I was a little worried going in to the first episode of Fresh Meat’s final run that it wouldn’t live up to the stand of its previous series. But if anything the time off has given Bain and Armstrong more time to carve out the individual stories that each of these characters will embark on before leaving Manchester once and for all. It’s quite a testament that the writers were able to give each member of the ensemble their own specific storyline and pack it all in to a forty minute episode. But this is what Bain and Armstrong were able to do and I felt the episode perfectly culminated in one of the most awkward house gatherings ever.
As this is series four, all six members of the cast now have fantastic chemistry and watching them at the screening its clear that they have build firm friendships with one another over the past four years. This helps during the scenes in the house where multiple characters are present as the actor bounce off one another in a believable way which adds to the humour of the dialogue. One cast member I would like to highlight is Jack Whitehall who I feel has improved enormously throughout the course of the series. While I’ve never been a big fan of Whitehall’s stand-up, I think his performance as JP has shown what a gifted actor he can be when given the right material. His scenes in this first episode are arguably some of the show’s most poignant and I’ll be interested to see where the JP/Tomothy relationship goes in future episodes.
On top of the fantastic cast, one of the things that makes Fresh Meat so great is the pace and quality of the script which once again is on form. Like any classic comedy, Fresh Meat has a large number of quotable lines in each episode with Jack Whitehall citing Vod’s line about the Hacienda as being his personal favourite here. The one I possibly enjoyed the most was JP’s indignence over the discovery of a basement as he bemoans the fact that he’s ‘been storing my wine in a rack like some accountant.’ The thing which lifts Fresh Meat about other comedy dramas is the fact that every line is not just funny but believable with no line of dialogue seemingly being squandered to get a cheap laugh out of the audience.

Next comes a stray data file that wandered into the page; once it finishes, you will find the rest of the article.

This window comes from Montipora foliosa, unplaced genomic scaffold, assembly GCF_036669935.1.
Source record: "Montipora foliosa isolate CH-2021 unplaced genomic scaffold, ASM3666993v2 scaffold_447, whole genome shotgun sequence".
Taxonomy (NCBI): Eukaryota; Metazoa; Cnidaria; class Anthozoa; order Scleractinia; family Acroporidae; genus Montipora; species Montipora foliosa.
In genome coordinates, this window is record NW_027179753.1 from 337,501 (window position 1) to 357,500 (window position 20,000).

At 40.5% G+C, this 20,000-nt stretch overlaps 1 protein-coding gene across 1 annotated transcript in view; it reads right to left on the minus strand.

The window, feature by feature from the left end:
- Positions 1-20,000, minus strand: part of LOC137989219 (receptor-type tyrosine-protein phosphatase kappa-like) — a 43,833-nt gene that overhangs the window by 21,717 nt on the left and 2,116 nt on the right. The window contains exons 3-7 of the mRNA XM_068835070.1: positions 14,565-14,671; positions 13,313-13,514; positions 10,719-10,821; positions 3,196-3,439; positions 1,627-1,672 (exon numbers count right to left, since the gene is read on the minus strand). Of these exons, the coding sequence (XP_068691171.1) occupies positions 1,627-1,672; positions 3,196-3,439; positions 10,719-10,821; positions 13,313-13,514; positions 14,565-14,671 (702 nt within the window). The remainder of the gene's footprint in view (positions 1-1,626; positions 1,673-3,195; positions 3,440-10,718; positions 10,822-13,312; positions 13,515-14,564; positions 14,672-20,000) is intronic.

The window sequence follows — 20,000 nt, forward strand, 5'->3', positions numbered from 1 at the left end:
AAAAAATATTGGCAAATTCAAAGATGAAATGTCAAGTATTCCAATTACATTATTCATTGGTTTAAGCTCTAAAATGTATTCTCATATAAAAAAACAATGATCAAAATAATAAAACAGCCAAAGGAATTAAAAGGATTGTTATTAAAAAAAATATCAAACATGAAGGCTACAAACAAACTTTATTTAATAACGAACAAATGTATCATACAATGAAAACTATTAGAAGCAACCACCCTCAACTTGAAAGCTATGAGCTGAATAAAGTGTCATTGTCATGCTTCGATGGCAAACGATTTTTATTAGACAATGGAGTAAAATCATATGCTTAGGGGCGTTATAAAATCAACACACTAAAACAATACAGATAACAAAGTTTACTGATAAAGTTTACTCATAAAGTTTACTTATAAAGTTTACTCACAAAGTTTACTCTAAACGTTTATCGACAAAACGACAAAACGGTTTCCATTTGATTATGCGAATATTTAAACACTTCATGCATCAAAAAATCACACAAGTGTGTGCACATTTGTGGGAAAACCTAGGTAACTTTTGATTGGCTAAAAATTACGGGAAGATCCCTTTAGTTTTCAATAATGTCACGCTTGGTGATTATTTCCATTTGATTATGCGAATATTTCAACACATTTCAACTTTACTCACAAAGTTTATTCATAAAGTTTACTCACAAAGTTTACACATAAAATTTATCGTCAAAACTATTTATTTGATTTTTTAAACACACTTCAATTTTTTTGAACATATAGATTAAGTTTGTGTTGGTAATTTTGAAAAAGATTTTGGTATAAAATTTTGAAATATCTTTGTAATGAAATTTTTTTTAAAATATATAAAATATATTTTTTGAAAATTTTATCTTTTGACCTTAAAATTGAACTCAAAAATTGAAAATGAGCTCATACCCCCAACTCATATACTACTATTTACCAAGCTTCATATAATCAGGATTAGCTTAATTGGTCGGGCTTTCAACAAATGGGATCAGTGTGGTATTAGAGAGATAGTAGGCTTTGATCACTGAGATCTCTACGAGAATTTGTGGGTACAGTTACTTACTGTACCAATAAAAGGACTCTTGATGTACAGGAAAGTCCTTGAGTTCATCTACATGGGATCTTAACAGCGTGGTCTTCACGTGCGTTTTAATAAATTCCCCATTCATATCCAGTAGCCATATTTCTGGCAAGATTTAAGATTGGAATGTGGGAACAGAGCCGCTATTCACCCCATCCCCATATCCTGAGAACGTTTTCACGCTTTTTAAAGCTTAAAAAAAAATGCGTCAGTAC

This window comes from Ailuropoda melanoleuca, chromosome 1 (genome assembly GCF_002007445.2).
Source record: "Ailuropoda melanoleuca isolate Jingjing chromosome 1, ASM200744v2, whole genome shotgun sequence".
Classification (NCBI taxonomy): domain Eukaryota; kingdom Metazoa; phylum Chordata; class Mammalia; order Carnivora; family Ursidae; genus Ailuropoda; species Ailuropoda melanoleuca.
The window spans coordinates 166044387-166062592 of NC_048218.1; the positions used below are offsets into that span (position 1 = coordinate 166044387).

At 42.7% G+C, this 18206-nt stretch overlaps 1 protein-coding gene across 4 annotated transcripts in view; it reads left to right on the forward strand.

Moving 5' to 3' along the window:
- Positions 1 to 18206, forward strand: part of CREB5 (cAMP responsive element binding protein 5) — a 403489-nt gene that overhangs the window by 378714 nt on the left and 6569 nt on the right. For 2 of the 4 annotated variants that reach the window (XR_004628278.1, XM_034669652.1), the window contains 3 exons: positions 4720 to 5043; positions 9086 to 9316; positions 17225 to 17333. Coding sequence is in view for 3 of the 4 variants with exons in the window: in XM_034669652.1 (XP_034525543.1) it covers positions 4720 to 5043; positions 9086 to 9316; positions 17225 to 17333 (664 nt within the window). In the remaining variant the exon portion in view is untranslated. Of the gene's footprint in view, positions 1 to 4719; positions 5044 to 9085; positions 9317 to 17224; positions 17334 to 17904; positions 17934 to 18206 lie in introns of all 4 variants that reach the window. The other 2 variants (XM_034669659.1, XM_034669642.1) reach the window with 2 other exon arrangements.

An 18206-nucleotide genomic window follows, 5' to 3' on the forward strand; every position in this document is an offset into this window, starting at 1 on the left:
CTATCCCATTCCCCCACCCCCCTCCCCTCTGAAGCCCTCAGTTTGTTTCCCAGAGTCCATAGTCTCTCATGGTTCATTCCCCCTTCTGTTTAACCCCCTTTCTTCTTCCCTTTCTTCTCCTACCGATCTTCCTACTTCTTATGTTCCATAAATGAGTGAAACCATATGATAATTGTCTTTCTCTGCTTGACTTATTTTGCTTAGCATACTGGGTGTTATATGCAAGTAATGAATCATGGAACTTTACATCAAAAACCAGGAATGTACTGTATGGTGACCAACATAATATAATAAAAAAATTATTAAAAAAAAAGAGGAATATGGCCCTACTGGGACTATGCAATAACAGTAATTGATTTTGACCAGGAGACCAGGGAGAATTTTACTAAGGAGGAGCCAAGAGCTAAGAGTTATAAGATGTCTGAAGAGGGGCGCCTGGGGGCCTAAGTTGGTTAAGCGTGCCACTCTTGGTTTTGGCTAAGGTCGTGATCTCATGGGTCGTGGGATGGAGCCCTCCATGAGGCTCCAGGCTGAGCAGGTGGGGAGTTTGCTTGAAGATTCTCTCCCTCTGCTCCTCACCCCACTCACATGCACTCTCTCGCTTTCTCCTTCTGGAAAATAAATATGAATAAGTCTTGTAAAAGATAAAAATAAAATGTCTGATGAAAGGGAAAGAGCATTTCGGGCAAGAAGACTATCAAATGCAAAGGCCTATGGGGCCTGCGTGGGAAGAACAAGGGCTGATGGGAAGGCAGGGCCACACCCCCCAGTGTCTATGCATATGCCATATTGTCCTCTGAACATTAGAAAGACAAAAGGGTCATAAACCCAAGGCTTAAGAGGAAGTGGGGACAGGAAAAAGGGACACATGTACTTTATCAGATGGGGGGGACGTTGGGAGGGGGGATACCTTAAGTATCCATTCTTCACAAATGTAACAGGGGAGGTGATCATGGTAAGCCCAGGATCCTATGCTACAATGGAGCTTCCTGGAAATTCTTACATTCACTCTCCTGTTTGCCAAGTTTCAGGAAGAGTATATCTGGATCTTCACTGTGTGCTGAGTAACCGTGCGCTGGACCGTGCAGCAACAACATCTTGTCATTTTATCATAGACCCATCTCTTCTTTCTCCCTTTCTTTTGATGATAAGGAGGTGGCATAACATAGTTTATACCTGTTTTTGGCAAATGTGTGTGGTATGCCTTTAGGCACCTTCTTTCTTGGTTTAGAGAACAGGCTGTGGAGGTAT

At the screening, talked turned to the future and if there were any chances of the characters getting their own spin-offs. Joe Thomas felt that his character of Kingsley was most likely to enter the medical profession and that Nurse Kingsley could easily become a show in which he earns a living by shaving patients before they have their operations. Nixon added that she felt that Josie’s destiny was to become a pharmacist at Boots albeit one who is rather judgemental and makes decisions about who is able to get the morning after pill.
There was also the revelation that a number of cast members had brought their characters’ costumes with Nixon supposedly walking round the house in Josie’s spotty nightie. But it was Ashton who had seemingly come way with the majority of the costumes as she recounted how she once left the house wearing one of Howard’s old jumpers that featured in the episode when the character worked at an abattoir. However it was only when she left the house that she discovered that it had blood on it.
Despite it being a little rough around the edges at times, I think that everything about Fresh Meat from the acting, to the scripts to the characters are all spot on. It’s a shame that Bain and Armstrong set up a show that had a set shelf life but at the same time I don’t know how much mileage that you would get from these characters once they leave university. Still I feel it will be sad saying goodbye to JP, Howard, Vod and the rest as they depart for pastures new and in the case of JP hopefully into a job that somehow involves lions.
Fresh Meat continues on Monday Nights at 10pm on Channel 4